By Jon Fowles
On Sunday Adam, Tommy and I made the journey to the Lake District to represent Team Chronomaster in the E/1/2/3 Cockermouth Road Race, organised by Rock to Roll Cycles.
After a 6 mile neutralised ride to the start/finish line, the race would complete 7 laps of an undulating 10 mile circuit. Although there were no distinct climbs, the road never remained flat, and the combination of this terrain, the wind and the rough potholed surface made for a tough course.
On the first lap all three of us were straight at the front and taking it in turns to attack the race. It crossed my mind that this might be a bit silly with such a long race and on unfamiliar roads, but nonetheless I joined the fun and covered any chasing moves when Tommy was up the road. With fresh legs in the peleton, none of these attacks were successful.
Approaching the start/finish to complete the first lap, Tommy stuck it in the left hand gutter, piling on the pain with the wind coming from the right. I was about 10 riders back at this point, and when Tommy pulled to the right to slow down I took an opportune moment to surprise everyone down the inside. I even surprised myself, because next thing I knew I had a decent gap and was gaining on two escapees further up the road.
I joined the duo, hit the front and pushed up the pace. My legs hurt, but I knew we had to hammer it to make the most of this moment, when the peleton couldn’t quite see us. We worked hard for a lap, and part way round the third lap a support car told us we had a minute on the peleton. A fair gap, but still not big enough, so we gritted our teeth and ploughed on.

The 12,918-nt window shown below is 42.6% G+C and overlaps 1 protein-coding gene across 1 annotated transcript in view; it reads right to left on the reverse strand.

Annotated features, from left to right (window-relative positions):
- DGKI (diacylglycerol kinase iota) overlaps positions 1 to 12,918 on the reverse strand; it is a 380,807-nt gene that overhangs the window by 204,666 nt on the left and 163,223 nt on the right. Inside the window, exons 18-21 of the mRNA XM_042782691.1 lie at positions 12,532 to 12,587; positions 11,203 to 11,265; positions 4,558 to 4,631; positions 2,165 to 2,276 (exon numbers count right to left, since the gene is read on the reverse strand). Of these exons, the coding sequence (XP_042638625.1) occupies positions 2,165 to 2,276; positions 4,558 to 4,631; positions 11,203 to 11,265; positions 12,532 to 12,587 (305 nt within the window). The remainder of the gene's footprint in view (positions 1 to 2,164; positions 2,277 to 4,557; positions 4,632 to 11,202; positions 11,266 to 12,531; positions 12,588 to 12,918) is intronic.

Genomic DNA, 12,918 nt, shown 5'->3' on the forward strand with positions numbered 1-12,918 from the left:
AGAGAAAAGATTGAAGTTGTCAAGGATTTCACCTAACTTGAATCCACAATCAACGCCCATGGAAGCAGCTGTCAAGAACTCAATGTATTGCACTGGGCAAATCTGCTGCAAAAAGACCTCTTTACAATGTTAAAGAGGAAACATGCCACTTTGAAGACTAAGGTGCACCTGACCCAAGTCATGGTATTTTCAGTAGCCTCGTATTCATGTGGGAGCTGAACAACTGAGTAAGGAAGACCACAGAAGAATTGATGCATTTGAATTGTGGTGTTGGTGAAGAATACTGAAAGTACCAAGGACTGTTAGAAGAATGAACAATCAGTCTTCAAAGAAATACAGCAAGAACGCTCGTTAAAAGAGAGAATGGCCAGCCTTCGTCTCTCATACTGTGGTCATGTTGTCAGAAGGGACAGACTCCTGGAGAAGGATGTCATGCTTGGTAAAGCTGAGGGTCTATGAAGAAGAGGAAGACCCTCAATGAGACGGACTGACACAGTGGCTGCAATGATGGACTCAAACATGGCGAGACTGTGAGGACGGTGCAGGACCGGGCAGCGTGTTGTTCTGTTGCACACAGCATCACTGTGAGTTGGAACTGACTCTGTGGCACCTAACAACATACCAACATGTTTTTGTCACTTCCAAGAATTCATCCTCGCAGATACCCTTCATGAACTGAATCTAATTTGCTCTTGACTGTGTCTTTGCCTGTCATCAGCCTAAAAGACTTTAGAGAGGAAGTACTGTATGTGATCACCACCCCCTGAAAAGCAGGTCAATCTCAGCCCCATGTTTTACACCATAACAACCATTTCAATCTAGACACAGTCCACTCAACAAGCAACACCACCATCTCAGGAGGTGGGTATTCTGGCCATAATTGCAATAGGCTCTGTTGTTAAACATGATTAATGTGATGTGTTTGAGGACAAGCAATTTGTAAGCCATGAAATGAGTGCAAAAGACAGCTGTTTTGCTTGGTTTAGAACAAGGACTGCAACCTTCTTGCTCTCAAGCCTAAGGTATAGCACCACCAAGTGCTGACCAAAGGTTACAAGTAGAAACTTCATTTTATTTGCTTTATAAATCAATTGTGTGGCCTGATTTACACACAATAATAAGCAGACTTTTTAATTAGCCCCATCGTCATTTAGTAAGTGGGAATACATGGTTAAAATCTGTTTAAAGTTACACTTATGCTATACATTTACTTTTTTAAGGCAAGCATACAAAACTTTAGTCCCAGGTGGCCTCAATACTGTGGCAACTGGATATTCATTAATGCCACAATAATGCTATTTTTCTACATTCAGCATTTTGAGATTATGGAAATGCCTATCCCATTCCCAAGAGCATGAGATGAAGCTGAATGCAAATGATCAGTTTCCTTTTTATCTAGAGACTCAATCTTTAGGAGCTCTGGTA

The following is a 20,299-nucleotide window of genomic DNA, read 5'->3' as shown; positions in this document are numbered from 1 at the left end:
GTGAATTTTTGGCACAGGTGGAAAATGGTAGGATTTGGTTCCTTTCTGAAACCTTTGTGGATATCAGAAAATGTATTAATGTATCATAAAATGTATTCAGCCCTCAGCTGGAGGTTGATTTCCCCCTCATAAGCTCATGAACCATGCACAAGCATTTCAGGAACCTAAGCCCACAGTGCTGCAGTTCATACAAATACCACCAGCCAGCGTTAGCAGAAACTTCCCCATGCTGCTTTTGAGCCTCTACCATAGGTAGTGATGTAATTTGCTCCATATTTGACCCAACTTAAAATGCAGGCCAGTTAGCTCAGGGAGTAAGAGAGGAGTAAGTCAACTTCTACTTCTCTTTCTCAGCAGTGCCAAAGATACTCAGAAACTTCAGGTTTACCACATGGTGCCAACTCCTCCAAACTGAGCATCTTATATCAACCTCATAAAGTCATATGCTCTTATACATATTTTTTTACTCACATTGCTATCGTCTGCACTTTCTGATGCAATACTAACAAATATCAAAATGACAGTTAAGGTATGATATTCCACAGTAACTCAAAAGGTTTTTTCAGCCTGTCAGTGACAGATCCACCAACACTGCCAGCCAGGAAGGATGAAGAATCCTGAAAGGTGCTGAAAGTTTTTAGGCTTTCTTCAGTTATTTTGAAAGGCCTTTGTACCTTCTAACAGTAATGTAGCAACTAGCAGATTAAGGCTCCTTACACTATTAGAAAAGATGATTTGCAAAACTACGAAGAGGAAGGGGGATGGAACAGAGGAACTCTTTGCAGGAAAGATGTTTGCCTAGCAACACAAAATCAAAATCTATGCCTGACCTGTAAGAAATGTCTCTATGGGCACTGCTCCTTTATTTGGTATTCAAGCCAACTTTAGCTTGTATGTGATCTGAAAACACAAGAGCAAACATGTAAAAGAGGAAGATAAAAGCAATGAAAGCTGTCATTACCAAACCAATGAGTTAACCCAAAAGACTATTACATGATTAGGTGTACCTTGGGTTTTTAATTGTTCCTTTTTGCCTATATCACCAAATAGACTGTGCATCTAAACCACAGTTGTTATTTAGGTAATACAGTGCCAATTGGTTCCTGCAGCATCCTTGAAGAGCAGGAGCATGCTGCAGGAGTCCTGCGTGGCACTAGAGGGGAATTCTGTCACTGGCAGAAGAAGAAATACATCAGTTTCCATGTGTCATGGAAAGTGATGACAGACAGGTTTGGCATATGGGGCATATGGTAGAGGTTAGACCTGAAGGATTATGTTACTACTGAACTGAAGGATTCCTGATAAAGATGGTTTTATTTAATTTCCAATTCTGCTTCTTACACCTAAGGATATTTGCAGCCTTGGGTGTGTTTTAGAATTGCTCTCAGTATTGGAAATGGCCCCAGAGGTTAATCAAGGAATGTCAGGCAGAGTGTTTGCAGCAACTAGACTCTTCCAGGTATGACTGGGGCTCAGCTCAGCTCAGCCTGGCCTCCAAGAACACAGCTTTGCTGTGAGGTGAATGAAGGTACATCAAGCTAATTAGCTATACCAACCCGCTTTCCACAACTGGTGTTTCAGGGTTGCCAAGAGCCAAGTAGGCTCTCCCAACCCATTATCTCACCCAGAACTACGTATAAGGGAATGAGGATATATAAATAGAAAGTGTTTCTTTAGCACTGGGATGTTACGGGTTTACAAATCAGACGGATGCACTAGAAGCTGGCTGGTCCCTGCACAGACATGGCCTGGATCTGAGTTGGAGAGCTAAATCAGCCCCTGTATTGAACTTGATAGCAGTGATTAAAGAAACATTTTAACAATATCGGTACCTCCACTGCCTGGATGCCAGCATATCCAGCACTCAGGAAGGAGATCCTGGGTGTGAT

Towards the start of the fourth lap we caught sight of a sizeable group of riders bridging across to us, and hoping this would be the move to take us to the finish, we lifted off the pace and joined them. With ten or so riders together, it would be hard for the peleton to bring us back without a serious and concerted effort. Maybe this was the reason that about half of the riders in the break thought it was okay to sit on the back and not help with the pacesetting. That, or their legs were already toast.
For two laps we continued working together in a semi-organised way, which got on my nerves. I knew there were better sprinters than me, and I knew that some were getting an easy ride on the back, and then there was the small matter of having James Gullen of JLT Condor amongst us. So on the penultimate lap I decided to try and escape this group, and attacked on the rolling windy section of the circuit. I suddenly realised that I’d pulled the pin slightly too soon, as some of the fresher legs, and James started attacking too. I pushed on, hard, really hard, to stick with these attacks and was actually glad when it came back together. The pace settled as we crossed the finish line to start the final lap, but at least now we had the measure of one another.
James wasn’t keen to give anyone a ride to the finish, and on the last lap took a flying attack over one of the rises. Two others and myself tried to jump on the back of this, but merely succeeded in distancing ourselves from the rest of the breakaway. This was no bad thing, as we now had a rabbit up ahead and a stick behind, so we pushed on. I kept telling myself that we could catch James, and behind would be anarchy trying to bring us back, this fuelled my burning legs. Unfortunately James was well on his way to winning the race, and soon we couldn’t even see him.
On the incline leading to the finish line I tried to conserve my energy, I missed a few turns, but eventually found myself soft-pedalling at the front of our trio with less than 500m to go. I didn’t want to get jumped from behind, so decided to just nail it and catch the other two by surprise. It worked, and I pulled away from them to cross the line in second place. I was pretty pleased!
Adam and Tommy both put in strong rides to cover the countering attacks from the peleton, and finished the race in the bunch.
Thanks to Rock to Roll cycles, VCC and to all who helped, for putting on a spectacular race.